“No other profession, not the lawyers who are sitting in that SUNY Institute, would accept that in their own field. So if you don’t accept it for your very own child, and you don’t accept it for your very own profession, then you know what? Don’t compromise my profession. I think it’s insulting,” Rosa said.

Joseph Belluck, the head of SUNY’s charter school committee, said earlier this month that the committee is considering revising those requirements before the draft comes to the board for a vote. But he fired back after Rosa and Elia bashed the proposal on Wednesday.

“Commissioner Elia and Chancellor Rosa are proponents of the status quo,” Belluck said in an emailed statement. They have “no substantive comments on our proposal — just slinging arrows. Today, they even denigrated the thousands of fast food workers who they evidently hold in low esteem.”

on the record

Eva Moskowitz sends letter calling Success board chair’s comments ‘indefensible’ — but also defending his record

PHOTO: Monica Disare
Eva Moskowitz, founder and CEO of Success Academy

In response to widespread criticism of a racial comment made by Success Academy’s chairman, the leader of the charter network, Eva Moskowitz, sent a letter Tuesday to parents, teachers and staff.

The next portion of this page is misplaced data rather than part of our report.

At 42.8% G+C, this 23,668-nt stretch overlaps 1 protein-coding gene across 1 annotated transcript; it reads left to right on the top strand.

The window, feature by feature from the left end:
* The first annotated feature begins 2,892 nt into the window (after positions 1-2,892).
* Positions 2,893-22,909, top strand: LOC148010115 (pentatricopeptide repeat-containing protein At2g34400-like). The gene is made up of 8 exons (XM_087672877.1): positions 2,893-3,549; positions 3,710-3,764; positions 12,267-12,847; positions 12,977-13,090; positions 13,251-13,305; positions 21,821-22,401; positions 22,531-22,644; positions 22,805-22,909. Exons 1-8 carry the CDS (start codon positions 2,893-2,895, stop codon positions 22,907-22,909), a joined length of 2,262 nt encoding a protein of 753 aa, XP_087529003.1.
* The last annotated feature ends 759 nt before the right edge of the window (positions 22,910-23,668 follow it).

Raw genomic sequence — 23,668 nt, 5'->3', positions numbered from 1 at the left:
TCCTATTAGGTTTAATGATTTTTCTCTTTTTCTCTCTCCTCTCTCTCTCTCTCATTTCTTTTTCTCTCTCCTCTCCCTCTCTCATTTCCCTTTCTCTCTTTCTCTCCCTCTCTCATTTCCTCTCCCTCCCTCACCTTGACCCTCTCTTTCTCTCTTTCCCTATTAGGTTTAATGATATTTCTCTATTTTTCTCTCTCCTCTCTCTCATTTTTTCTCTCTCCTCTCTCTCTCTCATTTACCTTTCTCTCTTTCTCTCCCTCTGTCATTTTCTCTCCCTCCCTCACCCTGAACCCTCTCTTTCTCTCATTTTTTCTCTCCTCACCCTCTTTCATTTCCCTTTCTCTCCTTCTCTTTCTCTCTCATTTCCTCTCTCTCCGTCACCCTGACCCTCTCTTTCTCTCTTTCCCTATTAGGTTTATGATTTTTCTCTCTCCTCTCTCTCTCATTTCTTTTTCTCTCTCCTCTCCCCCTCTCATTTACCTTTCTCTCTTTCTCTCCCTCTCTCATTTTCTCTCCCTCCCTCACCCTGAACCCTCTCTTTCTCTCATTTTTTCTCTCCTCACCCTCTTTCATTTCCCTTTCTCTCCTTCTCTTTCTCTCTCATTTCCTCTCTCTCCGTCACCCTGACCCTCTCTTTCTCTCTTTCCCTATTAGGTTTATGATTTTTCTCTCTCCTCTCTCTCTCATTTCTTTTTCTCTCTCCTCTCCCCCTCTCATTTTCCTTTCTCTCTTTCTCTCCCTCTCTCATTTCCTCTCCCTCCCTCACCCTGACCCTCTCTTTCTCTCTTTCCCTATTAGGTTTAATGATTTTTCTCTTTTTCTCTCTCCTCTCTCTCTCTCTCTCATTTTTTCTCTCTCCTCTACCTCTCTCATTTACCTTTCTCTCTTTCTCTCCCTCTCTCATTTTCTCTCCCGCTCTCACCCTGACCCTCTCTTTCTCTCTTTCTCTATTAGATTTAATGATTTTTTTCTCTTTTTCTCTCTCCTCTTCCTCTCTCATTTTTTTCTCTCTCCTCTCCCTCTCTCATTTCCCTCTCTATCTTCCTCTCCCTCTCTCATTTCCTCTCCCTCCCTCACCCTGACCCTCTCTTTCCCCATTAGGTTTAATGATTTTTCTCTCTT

In the letter, Moskowitz used strong language to condemn Daniel Loeb’s comments. On Facebook last week, Loeb wrote that Andrea Stewart-Cousins, an African-American state senator whom he called loyal to unions, does “more damage to people of color than anyone who ever donned a hood” — an apparent reference to the Ku Klux Klan. Loeb later apologized and deleted the comment.

In today’s letter, Moskowitz called the comments “indefensible,” “insensitive” and “hurtful,” a more aggressive rebuke than her previous statement.

Yet she also defended Loeb’s track record in the letter, pointing out his commitment to Success and various social causes. A spokeswoman for Success Academy confirmed that Loeb remains the board’s chairman.

The racist violence that ensued this past weekend in Charlottesville put an even more damaging spin on his comments. At a rally Monday to support Stewart-Cousins, the Senate’s minority leader, she made the connection between her situation and the events in Charlottesville.

“That is extremely hurtful given the legacy, certainly, of people of color — my ancestors,” said Stewart-Cousins. “We all got a chance to see it in Charlottesville, what that represents.”

Moskowitz made a veiled reference to the weekend’s events in the letter, saying that engaging students is “all the more important in the face of the broader trauma and crisis we are facing as a country.”

Here is the full text of the letter: